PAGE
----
LEICESTER, United Kingdom – An announced end to all prosecution of Northern Ireland Troubles-related violence would give “blanket impunity” for the perpetrators of human rights abuses, according to experts from the United Nations.

Brandon Lewis, the UK Secretary of State for Northern Ireland, in July announced the introduction of a statute of limitations for all sides involved in the Troubles, the 30-year conflict between the British security forces and Unionist paramilitary groups against the Irish Republican Army and related Nationalist groups.

The conflict largely came to an end with the 1998 Good Friday Agreement, which established a power-sharing government in Belfast.

Lewis said introducing a statute of limitations is “the best way to help Northern Ireland move further along the road to reconciliation.”

“We know that the prospect of the end of criminal prosecutions will be difficult for some to accept, and this is not a position that we take lightly,” he said. “But we have arrived at the view that this would be the best way to facilitate an effective information retrieval and provision process, and the best way to help Northern Ireland move further along the road to reconciliation. It is a painful recognition of the reality of where we are.”

The minister added it would also facilitate a truth and reconciliation process to provide answers for those affected by the violence.

However, on Aug. 10, two experts at the UN expressed “grave concern” about the plan, saying it “forecloses the pursuit of justice and accountability for the serious human rights violations committed during the troubles and thwarts victims’ rights to truth and to an effective remedy for the harm suffered, placing the United Kingdom in flagrant violation of its international obligations.”

The experts are Fabián Salvioli, the Special Rapporteur on the promotion of truth, justice, reparation and guarantees of non-recurrence, and Morris Tidball-Binz, the Special Rapporteur on extrajudicial, summary or arbitrary executions.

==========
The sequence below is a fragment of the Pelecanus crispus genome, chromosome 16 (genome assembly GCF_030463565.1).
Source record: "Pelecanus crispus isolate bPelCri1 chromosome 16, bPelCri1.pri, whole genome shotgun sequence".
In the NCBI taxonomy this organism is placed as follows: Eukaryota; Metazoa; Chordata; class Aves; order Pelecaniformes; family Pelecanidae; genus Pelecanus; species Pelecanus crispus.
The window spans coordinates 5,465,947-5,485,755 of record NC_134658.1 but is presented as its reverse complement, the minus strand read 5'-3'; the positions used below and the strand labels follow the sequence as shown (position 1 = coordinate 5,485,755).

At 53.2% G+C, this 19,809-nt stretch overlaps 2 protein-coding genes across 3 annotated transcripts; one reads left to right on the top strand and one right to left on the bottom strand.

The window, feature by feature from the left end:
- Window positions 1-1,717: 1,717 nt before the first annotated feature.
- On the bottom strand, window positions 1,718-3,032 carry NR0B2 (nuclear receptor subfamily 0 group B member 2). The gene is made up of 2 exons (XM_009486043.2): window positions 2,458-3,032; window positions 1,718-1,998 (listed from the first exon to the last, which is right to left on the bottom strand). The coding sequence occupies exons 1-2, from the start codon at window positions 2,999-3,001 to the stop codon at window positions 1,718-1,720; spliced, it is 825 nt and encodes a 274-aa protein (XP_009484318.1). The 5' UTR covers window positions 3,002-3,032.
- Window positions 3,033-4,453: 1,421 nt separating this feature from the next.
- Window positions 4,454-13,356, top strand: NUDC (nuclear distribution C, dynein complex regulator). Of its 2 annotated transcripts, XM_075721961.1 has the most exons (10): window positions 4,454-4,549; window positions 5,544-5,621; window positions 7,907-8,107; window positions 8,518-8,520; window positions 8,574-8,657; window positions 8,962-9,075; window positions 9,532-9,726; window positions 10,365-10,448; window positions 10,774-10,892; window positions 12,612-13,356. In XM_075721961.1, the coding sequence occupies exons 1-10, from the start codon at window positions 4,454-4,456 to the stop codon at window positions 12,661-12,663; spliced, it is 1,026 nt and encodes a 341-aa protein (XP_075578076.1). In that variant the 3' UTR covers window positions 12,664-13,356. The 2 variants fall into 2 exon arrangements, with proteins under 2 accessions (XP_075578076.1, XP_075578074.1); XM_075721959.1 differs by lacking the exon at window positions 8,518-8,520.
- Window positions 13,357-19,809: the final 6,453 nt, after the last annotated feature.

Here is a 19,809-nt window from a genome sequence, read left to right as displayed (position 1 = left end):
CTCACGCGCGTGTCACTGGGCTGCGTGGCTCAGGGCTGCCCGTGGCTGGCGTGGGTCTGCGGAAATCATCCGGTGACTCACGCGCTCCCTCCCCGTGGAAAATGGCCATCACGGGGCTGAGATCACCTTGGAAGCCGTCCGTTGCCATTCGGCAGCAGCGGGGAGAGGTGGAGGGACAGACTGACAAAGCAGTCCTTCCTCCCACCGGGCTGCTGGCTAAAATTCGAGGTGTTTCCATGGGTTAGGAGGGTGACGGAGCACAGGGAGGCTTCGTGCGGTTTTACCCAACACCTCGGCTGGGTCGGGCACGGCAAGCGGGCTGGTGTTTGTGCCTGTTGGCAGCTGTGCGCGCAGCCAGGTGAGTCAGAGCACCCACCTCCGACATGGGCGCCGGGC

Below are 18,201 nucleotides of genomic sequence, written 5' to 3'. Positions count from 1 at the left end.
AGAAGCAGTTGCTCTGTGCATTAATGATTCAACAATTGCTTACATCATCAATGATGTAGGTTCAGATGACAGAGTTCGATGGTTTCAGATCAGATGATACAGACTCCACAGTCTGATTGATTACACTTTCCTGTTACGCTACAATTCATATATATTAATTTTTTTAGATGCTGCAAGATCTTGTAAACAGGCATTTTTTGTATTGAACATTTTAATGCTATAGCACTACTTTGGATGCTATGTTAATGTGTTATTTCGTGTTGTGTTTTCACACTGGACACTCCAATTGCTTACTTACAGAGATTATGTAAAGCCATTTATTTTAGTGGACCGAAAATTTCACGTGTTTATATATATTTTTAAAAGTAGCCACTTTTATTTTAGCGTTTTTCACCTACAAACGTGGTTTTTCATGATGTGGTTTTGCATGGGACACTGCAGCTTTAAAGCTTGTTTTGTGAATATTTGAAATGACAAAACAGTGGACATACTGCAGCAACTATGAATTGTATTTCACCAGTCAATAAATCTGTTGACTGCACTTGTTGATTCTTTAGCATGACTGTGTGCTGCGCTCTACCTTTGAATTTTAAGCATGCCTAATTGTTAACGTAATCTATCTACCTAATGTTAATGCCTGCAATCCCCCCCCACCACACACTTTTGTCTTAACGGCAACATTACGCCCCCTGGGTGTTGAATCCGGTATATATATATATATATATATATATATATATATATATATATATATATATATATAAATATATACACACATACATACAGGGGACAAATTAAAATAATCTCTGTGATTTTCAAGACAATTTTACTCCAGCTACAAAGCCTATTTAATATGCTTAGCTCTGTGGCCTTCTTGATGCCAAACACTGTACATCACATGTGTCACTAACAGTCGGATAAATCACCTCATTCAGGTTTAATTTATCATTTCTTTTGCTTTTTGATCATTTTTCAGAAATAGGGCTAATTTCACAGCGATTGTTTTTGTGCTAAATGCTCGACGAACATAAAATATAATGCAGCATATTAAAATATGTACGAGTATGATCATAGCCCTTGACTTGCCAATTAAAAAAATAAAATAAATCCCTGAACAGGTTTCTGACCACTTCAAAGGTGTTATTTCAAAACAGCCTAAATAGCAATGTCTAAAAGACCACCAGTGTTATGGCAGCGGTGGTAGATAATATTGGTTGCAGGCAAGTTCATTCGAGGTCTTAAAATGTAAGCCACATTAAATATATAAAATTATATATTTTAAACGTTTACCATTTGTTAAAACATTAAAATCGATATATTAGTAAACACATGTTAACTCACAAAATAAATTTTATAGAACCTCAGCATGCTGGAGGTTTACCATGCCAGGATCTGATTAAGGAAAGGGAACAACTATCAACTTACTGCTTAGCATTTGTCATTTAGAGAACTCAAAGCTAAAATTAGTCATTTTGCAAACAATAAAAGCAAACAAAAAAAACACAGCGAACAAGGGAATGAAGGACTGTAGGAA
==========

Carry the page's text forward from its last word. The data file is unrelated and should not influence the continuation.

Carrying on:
The two warned against conflating reconciliation with impunity.

“The essential components of a transitional justice approach – truth, justice, reparation, memorialization and guarantees of non-recurrence – cannot be traded off against one another in a ‘pick and choose’ exercise,” the UN officials said.

“The proposed plan does not seem to include measures for establishing the full extent of the truth about the human rights violations perpetrated during the Troubles and about the circumstances, reasons and responsibilities that led to them,” Salvioli and Tidball-Binz continued. “Nor does the proposal seem to ensure that this truth is accessible to all victims and to society as a whole, with due consideration of the needs and safety of victims and with their full consent, as established in international standards.”

The two experts also expressed concern at “the lack of clarity concerning the role that victims will play in the design, implementation and monitoring of the proposed transitional justice institutions and measures, including those relating to memorialization, archiving and truth recovery, and how their full and effective participation will be guaranteed.”

The experts urged the British authorities to “refrain from regressing on their international human rights obligations through the establishment of a statute of limitations for conflict-related prosecutions and barring all related investigations, inquests and civil claims.”

The plan has been criticized by both the leading Unionist and Nationalist parties in Northern Ireland.

“Victims will see these proposals as perpetrator-focused rather than victim-focused and an insult to both the memory of those innocent victims who lost their lives during our Troubles and their families,” Jeffrey Donaldson, the leader of the Democratic Unionist Party (DUP).

Deputy First Minister and Sinn Féin vice-president Michelle O’Neill said there “is no room for an amnesty in terms of dealing with the past.”

The proposal has also been criticized by the government of the Republic of Ireland.

“The introduction of what amounts to a general amnesty for all security personnel, and all paramilitaries, for murders and other crimes, up until the Good Friday Agreement is not the right way to go,” said Prime Minister Micheál Martin.

“I don’t believe in a general amnesty for those who committed murder, whether they were state actors, or whether they were involved in terrorist or illegal organizations,” he added.

Archbishop Eamon Martin of Armagh said the UK government proposal was “a betrayal of trust” to victims of Northern Ireland violence.

“Dealing with the legacy of our shared past is not an easy task. It is a complex undertaking which belongs to all of us. It has no ‘quick-fix.’ No ‘line can be drawn’ to relieve the deep hurt still carried in the aftermath of years of violence, death and life-changing injury,” he said in a July statement.

Follow Charles Collins on Twitter: @CharlesinRome